Shoddy tax laws, not Chinese investors, are driving up the prices of new dwellings.
Foreign investors are not to blame for rising house prices. The real culprits are the taxing and regulating activities of Australian governments that raise the supply price of new housing.
Despite this, the House of Representatives economics committee is set to inquire into the impact of foreign investment on the Australian housing market at the instigation of Treasurer Joe Hockey.
According to committee chair Kelly O’Dwyer, the inquiry will consider whether the current restrictions on foreign investment in residential real estate serve to increase supply, as is their stated intention, or raise prices.
This is rather like asking whether foreign tourists increase the production of goods and services or raise consumer prices. The answer depends on how flexibly Australian producers can accommodate changes in foreign as well as local demand through increased output.
It is pointless blaming foreigners for inflexible elements on the supply-side of the Australian economy. For that, we should blame local politicians.
Foreigners are currently restricted from buying established housing and need approval from the Foreign Investment Review Board for purchases of new dwellings. Special rules also apply to temporary residents.
The rationale for these restrictions is that they serve to channel foreign demand for real estate into new construction. However, this still creates indirect competition for established dwellings because local buyers are displaced from the market for new dwellings.
New dwelling construction responds to overall demand, not just demand from foreign investors. Whether this demand is accommodated through increased supply or rising prices is not a function of where the demand comes from, but the costs embedded in the supply-side of the housing market.
As the Centre for International Economics has found, as much as 44 per cent of the price of a new home in Sydney is attributable to explicit and implicit local, state and federal taxes.
If politicians are concerned about housing affordability, they should examine taxes and regulations rather than seeking to make scapegoats out of investors who supply much of the capital that funds new dwelling construction.
When foreigners buy domestic property they transfer overseas wealth to Australians in the form of either new dwellings or higher prices for existing dwellings. In the first instance, these wealth transfers will likely be to property developers building specifically for foreign and domestic investors. Once built, the property is available for rent or purchase in the secondary market. The developers’ profits can fund further investment in housing.
Concerns have been raised that some foreign buyers leave property vacant. But they are no different in this regard from many local property investors. It is often rational to leave property vacant when prospective capital gains provide a sufficient return on the investment. This too is a function of the supply-side constraints Australian politicians have inflicted on property markets. Similarly, land banking is often a rational response to development controls that make new development too costly.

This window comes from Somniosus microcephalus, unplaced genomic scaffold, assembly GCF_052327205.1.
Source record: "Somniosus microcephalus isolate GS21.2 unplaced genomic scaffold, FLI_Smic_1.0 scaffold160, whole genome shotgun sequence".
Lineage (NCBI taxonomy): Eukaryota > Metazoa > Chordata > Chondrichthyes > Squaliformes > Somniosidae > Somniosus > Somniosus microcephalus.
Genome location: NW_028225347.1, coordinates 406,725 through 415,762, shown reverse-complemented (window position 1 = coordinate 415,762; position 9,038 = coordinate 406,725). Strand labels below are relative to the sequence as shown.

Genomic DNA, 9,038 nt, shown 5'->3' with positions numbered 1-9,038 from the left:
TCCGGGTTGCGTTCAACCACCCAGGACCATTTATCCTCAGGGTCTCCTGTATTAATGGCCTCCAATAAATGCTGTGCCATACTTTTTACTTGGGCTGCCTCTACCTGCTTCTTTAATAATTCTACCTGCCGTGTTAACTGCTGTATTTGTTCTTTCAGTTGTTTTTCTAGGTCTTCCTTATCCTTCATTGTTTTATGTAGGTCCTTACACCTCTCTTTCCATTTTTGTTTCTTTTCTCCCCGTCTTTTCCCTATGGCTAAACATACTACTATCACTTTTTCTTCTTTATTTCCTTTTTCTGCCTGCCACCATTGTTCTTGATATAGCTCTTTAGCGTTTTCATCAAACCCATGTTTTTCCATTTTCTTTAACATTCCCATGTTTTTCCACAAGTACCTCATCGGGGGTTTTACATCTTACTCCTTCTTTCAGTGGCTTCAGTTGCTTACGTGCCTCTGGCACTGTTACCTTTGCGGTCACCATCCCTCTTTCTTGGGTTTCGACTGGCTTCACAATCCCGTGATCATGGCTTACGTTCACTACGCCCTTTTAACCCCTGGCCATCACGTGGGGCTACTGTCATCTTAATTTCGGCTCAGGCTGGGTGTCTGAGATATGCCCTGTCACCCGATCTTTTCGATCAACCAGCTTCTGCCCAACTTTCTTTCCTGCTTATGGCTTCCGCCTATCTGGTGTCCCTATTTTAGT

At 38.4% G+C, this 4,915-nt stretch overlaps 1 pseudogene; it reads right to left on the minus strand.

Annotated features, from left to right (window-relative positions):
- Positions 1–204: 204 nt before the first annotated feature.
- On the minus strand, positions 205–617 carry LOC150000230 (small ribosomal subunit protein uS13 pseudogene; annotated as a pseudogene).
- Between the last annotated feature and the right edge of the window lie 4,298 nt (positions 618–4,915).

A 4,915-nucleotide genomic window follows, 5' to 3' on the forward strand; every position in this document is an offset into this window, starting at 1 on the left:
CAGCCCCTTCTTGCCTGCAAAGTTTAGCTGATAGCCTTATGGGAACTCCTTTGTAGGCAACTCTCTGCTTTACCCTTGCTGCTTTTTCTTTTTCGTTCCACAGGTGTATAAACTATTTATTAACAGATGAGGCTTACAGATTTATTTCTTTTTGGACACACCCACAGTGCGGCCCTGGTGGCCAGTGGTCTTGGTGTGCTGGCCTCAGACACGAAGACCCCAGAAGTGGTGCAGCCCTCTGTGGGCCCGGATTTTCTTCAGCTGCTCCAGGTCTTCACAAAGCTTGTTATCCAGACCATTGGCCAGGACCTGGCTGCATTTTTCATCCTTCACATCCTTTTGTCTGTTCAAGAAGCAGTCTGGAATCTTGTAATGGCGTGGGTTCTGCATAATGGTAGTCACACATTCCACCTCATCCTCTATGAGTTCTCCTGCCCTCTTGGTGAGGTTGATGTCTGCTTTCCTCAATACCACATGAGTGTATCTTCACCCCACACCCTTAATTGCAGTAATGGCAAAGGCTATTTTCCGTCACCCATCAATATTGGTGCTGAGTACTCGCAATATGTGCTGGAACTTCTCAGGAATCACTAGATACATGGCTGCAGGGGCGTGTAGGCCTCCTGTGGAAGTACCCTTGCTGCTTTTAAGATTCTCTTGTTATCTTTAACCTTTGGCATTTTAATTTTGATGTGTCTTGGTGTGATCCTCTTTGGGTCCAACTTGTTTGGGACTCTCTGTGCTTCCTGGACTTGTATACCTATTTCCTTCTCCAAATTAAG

Chinese buyers have become a particular source of angst in recent years, although they remain minority players compared with investors from countries such as the US, Britain and Canada. These more traditional sources of foreign investment attract less attention, no doubt because buyers from these countries are harder to distinguish from the locals at auction.
When the federal government established a “community hotline” in 2009 so that locals could snitch on buyers supposedly breaching the foreign investment rules, it turned up some “Chinese” buyers whose families had been in Australia since the 19th century.
Concerns about foreign buying of residential property are driven more by anecdote than data. The oft-quoted FIRB statistics are not very insightful. They reflect only approvals rather than actual investment and are not even comparable over time.
Foreign buyers play a much greater role in the London market, which does not have Australia’s restrictions on foreign investment. In Britain, Australia is now unfortunately seen as a model for how to turn away transfers of foreign wealth to locals. In reality, Australia demonstrates that housing affordability problems are entirely home-grown, not imported.
The government’s foreign investment policy goes so far as to suggest that “some types of investment in real estate are contrary to the national interest”. The existing controls over foreign investment in real estate serve no purpose other than to propagate that myth that Australia is worse off because foreigners want to add to the stock of real estate and national wealth.
Dr Stephen Kirchner is a research fellow at The Centre for Independent Studies.